|2||2||13||Timothy||–||Four Jacks & a Jill|
|4||3||9||Come Back When You Grow Up||–||Bobby Vee|
|5||7||5||All My Love||–||Cliff Richard|
|7||4||8||You’ve Not Changed||–||Sandie Shaw|
|8||5||11||The Letter||–||Box Tops|
|9||6||5||I’m Coming Home||–||Tom Jones|
|10||11||6||Baby Now That I’ve Found You||–||Foundations|
|11||14||2||Master Jack||–||Four Jacks & a Jill|
|12||10||15||The Last Waltz||–||Engelbert Humperdinck|
|13||12||4||Never My Love||–||Association|
|14||15||2||Everybody Knows||–||Dave Clark Five|
|15||13||4||Zabadak||–||Dave Dee, Dozy, Beaky, Mick & Tich|
|16||18||2||Love is All Around||–||Troggs|
|18||17||14||I Love You||–||Lucille Starr|
|19||New||1||All the Time||–||Quinsey|
|20||19||12||There is a Mountain||–||Donovan|
Things were hotting up on the number 1 front as ‘Massachusetts’ by The Bee Gees entered its 6th week at the top. It was now just 1 week away from equalling the record to date 7 that The Tremeloes’ ‘Silence Is Golden’ had managed.
The Bees Gees supremacy was, however coming under threat by a pair of ‘Timothy’s with Four Jacks & A Jill’s version sitting at 2 for a second week and Carike Keuzenkamp’s becoming the oldest song to date to take the biggest climber award. It was on 9 weeks in the charts and as it moved 5 places, it was the biggest climber this week. Both versions of the song had already topped the charts, but there was obviously a renewed interest in it as they had both fallen down the charts and then regained the lost ground.
Apart from Carike’s 5 place climb with ‘Timothy’, there were no other songs that managed a 4 or more place movement up the charts to gain star rater status.
3 places was the biggest fall this week with Sandie Shaw’s ‘You’ve Changed’, The Box Tops’ ‘The Letter’ and Tom Jones’ ‘I’m Coming Home’ all managing this. For Jones it was his 5th time with the biggest faller and along with Petula Clark and Herman’s Hermits, they sat 2nd for number of biggest fallers, 1 behind The Rolling Stones who were on 6.
The oldest song on last week’s chart became a song that was not on this week’s chart as The Tremeloes’ ‘Even The Bad Times Are Good’ fell off the top 20. It lasted 16 weeks in the charts, 1 week longer in the top 20 than its predecessor, ‘Silence Is Golden’, but unlike the band’s previous hit which spent 7 weeks at 1, ‘Even The Bad Times Are Good’ failed to make it to the top, stalling at number 2. There was more to come from the band. Engelbert Humperdinck’s ‘The Last Waltz’ took over as the oldest in the top 20. It was on 15 weeks.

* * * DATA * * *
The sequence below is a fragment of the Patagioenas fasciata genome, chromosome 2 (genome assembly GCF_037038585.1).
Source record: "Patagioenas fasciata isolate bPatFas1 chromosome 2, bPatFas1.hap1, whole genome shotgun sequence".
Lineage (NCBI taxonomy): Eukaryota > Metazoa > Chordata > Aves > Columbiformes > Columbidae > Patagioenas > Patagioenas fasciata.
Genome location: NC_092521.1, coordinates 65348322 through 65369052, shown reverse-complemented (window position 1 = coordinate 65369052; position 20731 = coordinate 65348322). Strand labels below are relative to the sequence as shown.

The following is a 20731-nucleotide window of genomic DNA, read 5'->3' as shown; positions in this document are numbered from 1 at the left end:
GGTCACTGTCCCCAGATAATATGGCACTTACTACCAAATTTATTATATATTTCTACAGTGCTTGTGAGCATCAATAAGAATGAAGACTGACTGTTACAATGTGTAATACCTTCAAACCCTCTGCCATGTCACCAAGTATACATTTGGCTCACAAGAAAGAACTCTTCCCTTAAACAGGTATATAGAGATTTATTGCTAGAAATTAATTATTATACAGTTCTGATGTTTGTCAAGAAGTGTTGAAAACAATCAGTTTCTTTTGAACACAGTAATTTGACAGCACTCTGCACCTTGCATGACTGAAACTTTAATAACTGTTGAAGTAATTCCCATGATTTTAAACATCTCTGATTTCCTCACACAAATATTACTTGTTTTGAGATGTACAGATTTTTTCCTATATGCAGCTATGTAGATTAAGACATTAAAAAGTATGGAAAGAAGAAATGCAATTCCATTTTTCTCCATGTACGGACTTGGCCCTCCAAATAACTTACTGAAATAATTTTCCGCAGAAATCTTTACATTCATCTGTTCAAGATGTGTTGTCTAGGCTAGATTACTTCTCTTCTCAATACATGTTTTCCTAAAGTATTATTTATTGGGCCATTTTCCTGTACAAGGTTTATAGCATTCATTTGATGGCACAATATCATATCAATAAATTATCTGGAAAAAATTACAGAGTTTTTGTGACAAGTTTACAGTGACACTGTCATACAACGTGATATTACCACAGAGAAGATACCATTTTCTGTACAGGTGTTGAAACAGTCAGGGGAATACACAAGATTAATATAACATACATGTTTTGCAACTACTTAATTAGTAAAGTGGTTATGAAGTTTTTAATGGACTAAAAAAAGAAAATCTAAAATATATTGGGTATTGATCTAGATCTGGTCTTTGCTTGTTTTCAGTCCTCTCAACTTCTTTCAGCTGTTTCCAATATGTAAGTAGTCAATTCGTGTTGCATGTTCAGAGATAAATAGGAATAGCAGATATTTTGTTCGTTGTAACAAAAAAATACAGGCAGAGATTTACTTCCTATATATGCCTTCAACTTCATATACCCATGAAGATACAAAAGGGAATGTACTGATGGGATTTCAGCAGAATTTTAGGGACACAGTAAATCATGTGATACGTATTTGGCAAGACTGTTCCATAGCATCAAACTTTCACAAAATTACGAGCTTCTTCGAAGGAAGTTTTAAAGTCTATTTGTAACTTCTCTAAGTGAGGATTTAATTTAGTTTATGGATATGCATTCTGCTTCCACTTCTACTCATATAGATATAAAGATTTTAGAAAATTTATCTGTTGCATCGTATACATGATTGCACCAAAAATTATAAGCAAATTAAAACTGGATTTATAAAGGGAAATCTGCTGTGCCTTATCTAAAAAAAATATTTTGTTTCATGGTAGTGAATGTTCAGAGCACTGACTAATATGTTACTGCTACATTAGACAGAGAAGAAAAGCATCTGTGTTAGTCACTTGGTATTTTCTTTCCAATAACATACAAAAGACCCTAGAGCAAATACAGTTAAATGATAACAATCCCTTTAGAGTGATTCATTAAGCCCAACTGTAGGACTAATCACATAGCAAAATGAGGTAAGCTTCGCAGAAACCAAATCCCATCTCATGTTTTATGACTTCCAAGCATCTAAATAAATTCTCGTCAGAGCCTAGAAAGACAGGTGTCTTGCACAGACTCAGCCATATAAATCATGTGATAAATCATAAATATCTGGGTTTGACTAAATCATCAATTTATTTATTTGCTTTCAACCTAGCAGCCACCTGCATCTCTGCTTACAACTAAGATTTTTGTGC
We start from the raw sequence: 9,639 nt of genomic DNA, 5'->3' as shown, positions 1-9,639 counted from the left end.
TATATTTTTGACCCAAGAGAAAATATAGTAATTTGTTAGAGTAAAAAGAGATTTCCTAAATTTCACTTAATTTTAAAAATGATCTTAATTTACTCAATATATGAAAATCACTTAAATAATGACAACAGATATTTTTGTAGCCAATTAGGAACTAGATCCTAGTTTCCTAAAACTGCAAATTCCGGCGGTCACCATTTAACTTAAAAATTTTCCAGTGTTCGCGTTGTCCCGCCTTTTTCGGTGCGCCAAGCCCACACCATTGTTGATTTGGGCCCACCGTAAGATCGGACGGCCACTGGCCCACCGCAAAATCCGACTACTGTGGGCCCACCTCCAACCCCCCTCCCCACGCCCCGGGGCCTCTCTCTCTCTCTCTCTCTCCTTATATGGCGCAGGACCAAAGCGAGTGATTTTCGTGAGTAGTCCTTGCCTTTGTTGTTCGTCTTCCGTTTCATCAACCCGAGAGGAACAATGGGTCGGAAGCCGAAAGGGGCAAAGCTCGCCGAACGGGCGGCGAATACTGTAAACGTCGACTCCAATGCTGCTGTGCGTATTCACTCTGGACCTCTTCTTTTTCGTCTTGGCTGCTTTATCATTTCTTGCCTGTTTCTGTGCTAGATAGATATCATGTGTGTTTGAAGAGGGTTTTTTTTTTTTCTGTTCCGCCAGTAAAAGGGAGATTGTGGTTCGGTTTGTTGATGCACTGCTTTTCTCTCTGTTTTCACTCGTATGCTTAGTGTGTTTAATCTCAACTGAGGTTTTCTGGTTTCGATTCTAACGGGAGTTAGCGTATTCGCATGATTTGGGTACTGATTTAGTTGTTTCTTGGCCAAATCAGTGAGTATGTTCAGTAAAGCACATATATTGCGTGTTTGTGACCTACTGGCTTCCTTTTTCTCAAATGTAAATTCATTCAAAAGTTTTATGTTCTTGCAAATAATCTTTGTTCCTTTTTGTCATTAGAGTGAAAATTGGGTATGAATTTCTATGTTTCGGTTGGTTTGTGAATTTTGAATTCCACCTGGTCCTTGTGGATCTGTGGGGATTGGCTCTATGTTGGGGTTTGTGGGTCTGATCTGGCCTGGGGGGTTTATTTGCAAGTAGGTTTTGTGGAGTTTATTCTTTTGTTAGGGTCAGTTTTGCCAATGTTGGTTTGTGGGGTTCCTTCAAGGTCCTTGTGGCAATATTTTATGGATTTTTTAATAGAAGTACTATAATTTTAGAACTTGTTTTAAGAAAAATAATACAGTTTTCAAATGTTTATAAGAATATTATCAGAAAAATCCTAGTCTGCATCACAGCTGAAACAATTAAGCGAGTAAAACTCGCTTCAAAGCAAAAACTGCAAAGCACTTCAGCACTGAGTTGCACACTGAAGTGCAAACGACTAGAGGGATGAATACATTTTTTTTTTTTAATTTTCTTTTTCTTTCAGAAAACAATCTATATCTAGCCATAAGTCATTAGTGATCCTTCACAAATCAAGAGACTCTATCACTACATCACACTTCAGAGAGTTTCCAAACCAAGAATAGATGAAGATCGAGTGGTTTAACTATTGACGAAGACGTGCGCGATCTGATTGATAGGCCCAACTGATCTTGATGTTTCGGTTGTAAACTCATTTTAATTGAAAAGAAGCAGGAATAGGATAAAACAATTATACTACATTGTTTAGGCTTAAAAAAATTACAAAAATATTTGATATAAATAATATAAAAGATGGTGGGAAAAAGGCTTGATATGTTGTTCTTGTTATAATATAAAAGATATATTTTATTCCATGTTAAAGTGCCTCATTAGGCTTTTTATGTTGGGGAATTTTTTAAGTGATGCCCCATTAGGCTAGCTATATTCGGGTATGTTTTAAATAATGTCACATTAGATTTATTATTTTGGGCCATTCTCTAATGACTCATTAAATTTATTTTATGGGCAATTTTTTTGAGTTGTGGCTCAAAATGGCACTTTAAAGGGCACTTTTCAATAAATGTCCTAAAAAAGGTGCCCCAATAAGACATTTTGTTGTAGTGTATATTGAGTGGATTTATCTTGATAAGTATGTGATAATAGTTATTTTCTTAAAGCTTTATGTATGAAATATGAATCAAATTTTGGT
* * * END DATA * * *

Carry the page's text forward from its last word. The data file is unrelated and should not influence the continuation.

The only new entry this week was Quinsey’s ‘All The Time’. Quinsey was a Rhodesian born chap named Alan Quinn Elderkin. He came to the attention of Grahame Beggs (a well-known SA Producer and the driving force behind the band Charisma who had a big hit with ‘Mammy Blue’) who produced Quinsey’s version of ‘All The Time’. The song itself had been around since 1959. It was written by Mel Tillis and Wayne P. Walker and first recorded as b-side to country singer Kitty Wells’ single ‘Mommy For A Day’. When the single was flipped over, it made it to number 18 on the US Country Singles charts. In 1967 Jack Greene took a cover to the top of the US Country Charts and just missed out on the main Hot 100 charts, making it to number 103 there. This was the 60th song by a local artist to make our charts and the 22nd by a local male.
The Troggs moved into tied 8th place on the weeks count list. They had 55 weeks under their belts which equalled Herman’s Hermits’ total. Cliff Richard and Engelbert Humperdinck drew level with Gene Rockwell on 39 weeks. They shared 16th place on the list while The Monkees joined Virginia Lee in 19th spot with 36 weeks.
Four Jacks & A Jill were adding 2 weeks to their tally each week now with ‘Timothy’ and ‘Master Jack’ in the charts at the same time. They moved into tied 3rd spot on the local weeks count list being level on 33 with Murray Campbell. Carike Keuzenkamp’s version of ‘Timothy’ helped propel her into tied 16th spot with June Muscat as the 2 women were both on 12 weeks.